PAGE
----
Joseph Capriglione, WNYC/NJPR
Joseph Capriglione works in the WNYC newsroom as an Associate Producer for New Jersey Public Radio.
It's been a long-time tradition in New Jersey for governors to reappoint sitting judges, regardless of political party, in order to maintain a bipartisan state judiciary when their seven-year term is up.
But in his first campaign for governor, Gov. Chris Christie promised to remake the court in a more conservative image. In 2010 he attempted to replace a sitting Supreme Court Justice by declining to renominate him. In 2013, he did it again.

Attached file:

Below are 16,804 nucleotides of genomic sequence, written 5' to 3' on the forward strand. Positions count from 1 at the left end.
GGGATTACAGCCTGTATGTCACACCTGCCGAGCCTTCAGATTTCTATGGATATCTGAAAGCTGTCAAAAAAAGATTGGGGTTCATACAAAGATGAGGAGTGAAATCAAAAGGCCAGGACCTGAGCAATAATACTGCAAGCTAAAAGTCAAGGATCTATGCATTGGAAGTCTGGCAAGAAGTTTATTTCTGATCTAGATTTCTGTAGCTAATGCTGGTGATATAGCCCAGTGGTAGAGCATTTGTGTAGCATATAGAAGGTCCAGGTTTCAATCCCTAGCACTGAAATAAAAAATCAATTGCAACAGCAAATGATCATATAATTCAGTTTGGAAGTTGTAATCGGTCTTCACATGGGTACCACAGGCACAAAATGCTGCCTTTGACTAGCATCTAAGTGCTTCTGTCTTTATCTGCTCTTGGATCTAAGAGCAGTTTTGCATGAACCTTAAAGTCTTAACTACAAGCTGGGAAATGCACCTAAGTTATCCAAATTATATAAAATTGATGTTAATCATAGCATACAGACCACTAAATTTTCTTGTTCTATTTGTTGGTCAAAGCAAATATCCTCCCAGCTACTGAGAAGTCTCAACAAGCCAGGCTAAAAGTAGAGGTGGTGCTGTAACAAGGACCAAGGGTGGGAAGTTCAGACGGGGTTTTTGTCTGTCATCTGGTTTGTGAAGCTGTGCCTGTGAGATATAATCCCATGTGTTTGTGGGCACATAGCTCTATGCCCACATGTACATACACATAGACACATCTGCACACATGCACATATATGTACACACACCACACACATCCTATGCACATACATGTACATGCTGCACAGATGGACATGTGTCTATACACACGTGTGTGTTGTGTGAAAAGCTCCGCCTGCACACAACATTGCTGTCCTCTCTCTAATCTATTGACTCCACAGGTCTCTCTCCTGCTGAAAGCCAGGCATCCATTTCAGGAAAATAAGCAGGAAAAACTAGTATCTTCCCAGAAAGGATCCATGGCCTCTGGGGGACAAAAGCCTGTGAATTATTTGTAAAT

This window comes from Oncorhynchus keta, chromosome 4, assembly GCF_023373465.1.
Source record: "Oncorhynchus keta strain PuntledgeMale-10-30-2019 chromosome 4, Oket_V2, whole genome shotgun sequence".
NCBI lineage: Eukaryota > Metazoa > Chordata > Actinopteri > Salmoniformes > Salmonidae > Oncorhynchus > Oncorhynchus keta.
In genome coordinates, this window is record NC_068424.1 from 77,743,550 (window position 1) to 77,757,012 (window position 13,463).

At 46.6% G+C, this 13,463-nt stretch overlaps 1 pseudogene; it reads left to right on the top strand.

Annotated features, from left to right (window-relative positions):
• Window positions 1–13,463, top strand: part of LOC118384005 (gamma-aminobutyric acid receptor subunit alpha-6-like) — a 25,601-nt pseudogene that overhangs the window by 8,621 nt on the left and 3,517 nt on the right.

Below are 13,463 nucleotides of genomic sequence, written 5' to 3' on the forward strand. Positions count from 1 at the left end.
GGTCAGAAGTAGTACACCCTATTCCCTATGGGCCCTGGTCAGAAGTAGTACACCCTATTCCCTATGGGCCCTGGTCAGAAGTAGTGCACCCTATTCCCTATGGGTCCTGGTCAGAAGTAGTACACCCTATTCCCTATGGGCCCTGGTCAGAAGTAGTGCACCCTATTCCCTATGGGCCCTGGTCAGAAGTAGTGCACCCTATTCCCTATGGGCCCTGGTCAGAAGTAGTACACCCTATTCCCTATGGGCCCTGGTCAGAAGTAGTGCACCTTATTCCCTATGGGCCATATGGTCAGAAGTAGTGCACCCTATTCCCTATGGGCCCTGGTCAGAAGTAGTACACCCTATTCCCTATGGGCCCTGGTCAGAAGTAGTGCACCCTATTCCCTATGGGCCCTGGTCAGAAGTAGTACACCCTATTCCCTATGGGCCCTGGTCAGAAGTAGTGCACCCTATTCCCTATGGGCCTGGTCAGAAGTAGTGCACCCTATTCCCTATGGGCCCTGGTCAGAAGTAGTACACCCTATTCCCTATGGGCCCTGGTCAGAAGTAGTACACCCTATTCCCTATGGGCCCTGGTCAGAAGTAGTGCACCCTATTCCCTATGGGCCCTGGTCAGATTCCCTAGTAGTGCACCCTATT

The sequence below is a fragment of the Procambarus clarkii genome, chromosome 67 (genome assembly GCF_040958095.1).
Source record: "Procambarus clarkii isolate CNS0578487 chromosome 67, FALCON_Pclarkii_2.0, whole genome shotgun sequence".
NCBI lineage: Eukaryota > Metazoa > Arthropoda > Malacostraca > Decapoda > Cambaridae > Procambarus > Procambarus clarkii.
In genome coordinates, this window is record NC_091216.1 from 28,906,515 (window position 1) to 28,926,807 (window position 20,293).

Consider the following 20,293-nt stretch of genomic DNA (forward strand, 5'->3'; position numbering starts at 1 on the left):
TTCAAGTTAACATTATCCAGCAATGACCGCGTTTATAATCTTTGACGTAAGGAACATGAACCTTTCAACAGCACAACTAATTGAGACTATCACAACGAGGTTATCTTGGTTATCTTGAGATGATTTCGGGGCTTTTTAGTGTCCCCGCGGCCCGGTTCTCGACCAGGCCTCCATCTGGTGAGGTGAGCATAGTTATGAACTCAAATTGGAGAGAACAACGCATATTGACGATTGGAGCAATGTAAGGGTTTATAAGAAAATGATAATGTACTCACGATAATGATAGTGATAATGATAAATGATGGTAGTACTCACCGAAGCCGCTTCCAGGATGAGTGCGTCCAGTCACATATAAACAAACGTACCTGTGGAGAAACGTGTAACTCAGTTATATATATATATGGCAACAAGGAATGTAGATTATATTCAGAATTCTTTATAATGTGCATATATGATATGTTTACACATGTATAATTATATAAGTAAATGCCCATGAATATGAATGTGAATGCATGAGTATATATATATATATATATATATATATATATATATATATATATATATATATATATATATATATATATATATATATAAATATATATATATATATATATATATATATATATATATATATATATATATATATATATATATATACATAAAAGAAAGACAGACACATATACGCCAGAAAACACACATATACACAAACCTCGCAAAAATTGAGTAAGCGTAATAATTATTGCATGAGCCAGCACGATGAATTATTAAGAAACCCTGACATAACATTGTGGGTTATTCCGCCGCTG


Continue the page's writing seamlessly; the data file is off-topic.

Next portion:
Now, the New Jersey Bar Association is calling for an amendment to the state's constitution that would limit the governor's ability to remove a sitting judge in an attempt to prevent the state's courts from becoming another partisan battleground.
"It would take what had been a tradition and it would memorialize it," said former State Supreme Court Justice Deborah Poritz. "[It would] make it explicit that appointments of seven years did not have to do with politics anymore."